Health Ministry

MVPC offers these programs to help us to be good managers of our bodies and to promote healing and wellness.  
MVPC acknowledged National Breast Cancer Awareness Month on

Sunday October 15, 2017

at both services.  We wore PINK to show  support for breast cancer survivors, those currently doing battle with the disease, and those who are now gone but not forgotten.

October 15, 2017

Domestic Violence and Abuse
What does it bring to mind? The police calls, beatings, battered women and children, and hospital visits?  Naturally it does, because those are the big news items we hear about much too often. I want to discuss other parts of the equation to which most of us don’t give much thought: mental abuse, emotional abuse, financial abuse, and spiritual abuse.  The goal of the abuser is to shatter self-esteem and self-will, to instill self-doubt, shame and isolation, and to control the abused.  Many of us either witnessed such things, or have been victims ourselves. Women AND men suffer from these forms of abuse, and need support and help. Nearly 
* (NCADV) have suffered from domestic violence and/or abuse. Physical battering may leave visible scars, but battering with words, negative attitude and controlling actions leave invisible scars that run deep and sometimes last forever. 

Abusers have often been abused themselves. They are typically private bullies with low self-esteem who feel out of control of their circumstances or environment. They can be masters of manipulating, even convincing the victim that the abuse is all their own fault. Battering someone they love seems to serve the abuser by elevating their self-esteem, and providing a sense of power and control.  Often, they outwardly seem to be the perfect mate or parent. Those who live with them know a side of them that is rarely, if ever, shown to others.  But they also know the sweet, loving side that made the victim fall in love with the abuser in the first place.  Theirs is a complicated situation.  Many victims elect to stay with their abuser. Most are afraid to let friends and family know the truth of their dysfunctional relationship. So, why do they stay?

Some barriers to escaping a violent/abusive relationship:

The fear that the abuser’s actions will become more violent if the victim attempts to leave.

Unsupportive friends and family
  • Knowledge of the difficulties of single parenting and reduced financial circumstances
  • The victim feeling that the relationship is a mix of good times, love and hope along with the manipulation, intimidation and fear.
  • The victim’s lack of knowledge of or access to safety and support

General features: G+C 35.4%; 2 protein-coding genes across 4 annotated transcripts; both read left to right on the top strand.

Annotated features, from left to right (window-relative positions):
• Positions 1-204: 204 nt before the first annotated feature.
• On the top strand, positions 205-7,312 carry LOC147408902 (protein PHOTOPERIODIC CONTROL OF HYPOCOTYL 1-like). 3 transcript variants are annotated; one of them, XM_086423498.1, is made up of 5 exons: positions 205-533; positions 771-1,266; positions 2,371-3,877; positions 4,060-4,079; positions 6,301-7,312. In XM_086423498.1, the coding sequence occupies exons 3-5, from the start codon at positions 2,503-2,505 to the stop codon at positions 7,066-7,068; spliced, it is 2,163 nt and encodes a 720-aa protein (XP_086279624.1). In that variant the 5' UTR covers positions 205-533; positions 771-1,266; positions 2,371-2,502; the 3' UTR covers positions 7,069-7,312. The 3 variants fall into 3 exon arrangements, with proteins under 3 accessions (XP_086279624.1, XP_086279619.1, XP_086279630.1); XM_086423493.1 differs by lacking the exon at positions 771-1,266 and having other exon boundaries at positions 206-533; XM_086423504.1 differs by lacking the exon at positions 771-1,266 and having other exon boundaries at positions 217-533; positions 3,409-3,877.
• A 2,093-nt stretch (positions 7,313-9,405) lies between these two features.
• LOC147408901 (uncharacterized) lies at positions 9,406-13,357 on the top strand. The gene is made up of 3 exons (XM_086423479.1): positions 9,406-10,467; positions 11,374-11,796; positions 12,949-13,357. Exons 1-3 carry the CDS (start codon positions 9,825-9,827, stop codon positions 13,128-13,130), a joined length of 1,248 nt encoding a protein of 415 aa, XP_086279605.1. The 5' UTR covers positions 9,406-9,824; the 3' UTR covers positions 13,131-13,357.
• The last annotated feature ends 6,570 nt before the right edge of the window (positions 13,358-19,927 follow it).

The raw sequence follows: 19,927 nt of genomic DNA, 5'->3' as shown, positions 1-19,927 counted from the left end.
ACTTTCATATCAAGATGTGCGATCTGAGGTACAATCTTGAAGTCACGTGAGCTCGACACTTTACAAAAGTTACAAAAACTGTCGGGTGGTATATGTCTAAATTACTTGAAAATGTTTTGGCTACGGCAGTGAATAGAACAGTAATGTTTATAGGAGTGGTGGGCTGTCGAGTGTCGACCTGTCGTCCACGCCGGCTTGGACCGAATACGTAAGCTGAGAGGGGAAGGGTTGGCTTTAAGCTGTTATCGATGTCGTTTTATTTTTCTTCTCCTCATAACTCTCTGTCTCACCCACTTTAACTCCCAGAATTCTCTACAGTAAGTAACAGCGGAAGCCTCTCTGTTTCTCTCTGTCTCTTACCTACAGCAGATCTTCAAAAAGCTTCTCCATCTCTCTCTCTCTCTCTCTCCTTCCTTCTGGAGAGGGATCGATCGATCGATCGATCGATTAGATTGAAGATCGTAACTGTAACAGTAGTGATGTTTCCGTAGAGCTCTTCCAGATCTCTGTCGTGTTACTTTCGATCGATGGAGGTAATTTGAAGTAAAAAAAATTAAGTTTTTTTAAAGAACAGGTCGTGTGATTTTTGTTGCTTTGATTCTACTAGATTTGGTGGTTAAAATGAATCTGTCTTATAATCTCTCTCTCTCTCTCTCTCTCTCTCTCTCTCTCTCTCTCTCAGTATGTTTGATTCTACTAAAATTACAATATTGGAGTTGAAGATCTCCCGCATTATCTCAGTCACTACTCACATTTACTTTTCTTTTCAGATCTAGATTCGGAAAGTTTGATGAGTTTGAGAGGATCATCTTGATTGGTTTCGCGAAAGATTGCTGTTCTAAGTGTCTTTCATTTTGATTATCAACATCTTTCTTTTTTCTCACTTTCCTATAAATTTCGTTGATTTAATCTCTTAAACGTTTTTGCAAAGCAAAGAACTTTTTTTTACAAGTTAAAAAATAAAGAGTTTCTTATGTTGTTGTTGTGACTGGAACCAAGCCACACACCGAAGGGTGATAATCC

• Fear of losing custody of any children if they leave or divorce their abuser or fear the abuser will hurt, or even kill, their children
  • Lack of means to support themselves and/or their children financially or lack of access to cash, bank accounts, or assets
  • Nowhere to go (e.g. no friends or family to help, no money for hotel, shelter programs are full or limited by length of stay)
  • Fear that homelessness may be their only option if they leave
  • Religious or cultural beliefs and practices may not support divorce or may dictate outdated gender roles and keep the victim trapped in the relationship
  • Anxiety about a decline in living standards for themselves and their children
  • Belief that two parent households are better for children, despite abuse
Some societal barriers to escaping a violent/abusive relationship:
Reinforcement of clergy and secular counselors of “saving” a couple’s relationship at all costs, rather than the goal of stopping the violence.

Dissuasion by police of the victim filing charges.

Despite the issuing of a restraining order, there is little to prevent a released abuser from returning and repeating abuse.

There are not enough shelters to keep victims safe.

Some religious and cultural practices stress that divorce is forbidden.

The rationalization of the victim that their abuser’s behavior is caused by stress, alcohol, problems at work, unemployment, or other factors.

Isolation from friends and families, either by the jealous and possessive abuser, or because they feel “ashamed” of the abuse and try to hide signs of it from the outside world. The isolation contributes to a sense that there is nowhere to turn.

Inconsistency of abuse; during non-violent phases, the abuser may fulfill the victim’s dream of romantic love. The victim may also rationalize the abuser is basically good until something bad happens and they need to “let off steam.” 

What Can I do?

Don’t be afraid to gently inquire if your friend or family member is OK, if you suspect something. Support that person by listening. Do not try to “fix it”. Do not trivialize their experience. Do not be judgmental. DO offer the phone # of a local shelter or hotline, and uplift them all in prayer..

For anonymous, confidential help available 24/7, call the National Domestic Violence Hotline at 1-800-799-7233 (SAFE) or 1-800-787-3224 (TTY) now.  *For more information, go to